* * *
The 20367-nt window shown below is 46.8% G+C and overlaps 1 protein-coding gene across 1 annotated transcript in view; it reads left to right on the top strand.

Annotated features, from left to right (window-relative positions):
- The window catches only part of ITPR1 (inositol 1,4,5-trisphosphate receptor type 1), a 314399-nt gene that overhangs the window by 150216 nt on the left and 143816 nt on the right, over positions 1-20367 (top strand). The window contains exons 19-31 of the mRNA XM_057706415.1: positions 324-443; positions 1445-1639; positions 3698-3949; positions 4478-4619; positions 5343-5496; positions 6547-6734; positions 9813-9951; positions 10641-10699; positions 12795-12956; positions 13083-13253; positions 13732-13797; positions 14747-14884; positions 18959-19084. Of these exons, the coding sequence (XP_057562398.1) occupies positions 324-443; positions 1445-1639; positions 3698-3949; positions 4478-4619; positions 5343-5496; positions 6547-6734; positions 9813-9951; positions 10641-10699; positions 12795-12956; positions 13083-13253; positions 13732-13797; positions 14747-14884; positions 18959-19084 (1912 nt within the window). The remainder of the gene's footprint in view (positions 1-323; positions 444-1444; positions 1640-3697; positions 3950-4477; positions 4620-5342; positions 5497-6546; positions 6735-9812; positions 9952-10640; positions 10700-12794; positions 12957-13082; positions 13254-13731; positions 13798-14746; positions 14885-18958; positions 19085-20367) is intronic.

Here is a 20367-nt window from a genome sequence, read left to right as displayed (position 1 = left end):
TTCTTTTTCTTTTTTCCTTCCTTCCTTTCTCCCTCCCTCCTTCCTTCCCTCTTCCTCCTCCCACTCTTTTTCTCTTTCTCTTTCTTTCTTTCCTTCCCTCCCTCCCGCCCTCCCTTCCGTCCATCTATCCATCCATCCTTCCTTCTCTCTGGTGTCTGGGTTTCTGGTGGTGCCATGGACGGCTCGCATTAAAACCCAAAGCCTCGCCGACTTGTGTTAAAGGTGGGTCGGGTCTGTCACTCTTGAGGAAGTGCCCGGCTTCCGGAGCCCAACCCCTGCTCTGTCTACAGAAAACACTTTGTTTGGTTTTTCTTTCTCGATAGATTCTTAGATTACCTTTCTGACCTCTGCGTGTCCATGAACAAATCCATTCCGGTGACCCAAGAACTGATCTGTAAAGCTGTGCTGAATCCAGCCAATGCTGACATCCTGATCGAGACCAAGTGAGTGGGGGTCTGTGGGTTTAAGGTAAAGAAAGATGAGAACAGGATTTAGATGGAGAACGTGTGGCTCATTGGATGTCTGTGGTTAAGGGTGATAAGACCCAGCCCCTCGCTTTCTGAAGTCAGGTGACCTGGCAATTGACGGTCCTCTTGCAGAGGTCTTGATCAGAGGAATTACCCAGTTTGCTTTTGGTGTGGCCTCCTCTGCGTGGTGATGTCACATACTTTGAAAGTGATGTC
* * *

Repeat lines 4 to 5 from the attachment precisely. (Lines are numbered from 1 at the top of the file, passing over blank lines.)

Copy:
Here is a 20367-nt window from a genome sequence, read left to right as displayed (position 1 = left end):
TTCTTTTTCTTTTTTCCTTCCTTCCTTTCTCCCTCCCTCCTTCCTTCCCTCTTCCTCCTCCCACTCTTTTTCTCTTTCTCTTTCTTTCTTTCCTTCCCTCCCTCCCGCCCTCCCTTCCGTCCATCTATCCATCCATCCTTCCTTCTCTCTGGTGTCTGGGTTTCTGGTGGTGCCATGGACGGCTCGCATTAAAACCCAAAGCCTCGCCGACTTGTGTTAAAGGTGGGTCGGGTCTGTCACTCTTGAGGAAGTGCCCGGCTTCCGGAGCCCAACCCCTGCTCTGTCTACAGAAAACACTTTGTTTGGTTTTTCTTTCTCGATAGATTCTTAGATTACCTTTCTGACCTCTGCGTGTCCATGAACAAATCCATTCCGGTGACCCAAGAACTGATCTGTAAAGCTGTGCTGAATCCAGCCAATGCTGACATCCTGATCGAGACCAAGTGAGTGGGGGTCTGTGGGTTTAAGGTAAAGAAAGATGAGAACAGGATTTAGATGGAGAACGTGTGGCTCATTGGATGTCTGTGGTTAAGGGTGATAAGACCCAGCCCCTCGCTTTCTGAAGTCAGGTGACCTGGCAATTGACGGTCCTCTTGCAGAGGTCTTGATCAGAGGAATTACCCAGTTTGCTTTTGGTGTGGCCTCCTCTGCGTGGTGATGTCACATACTTTGAAAGTGATGTC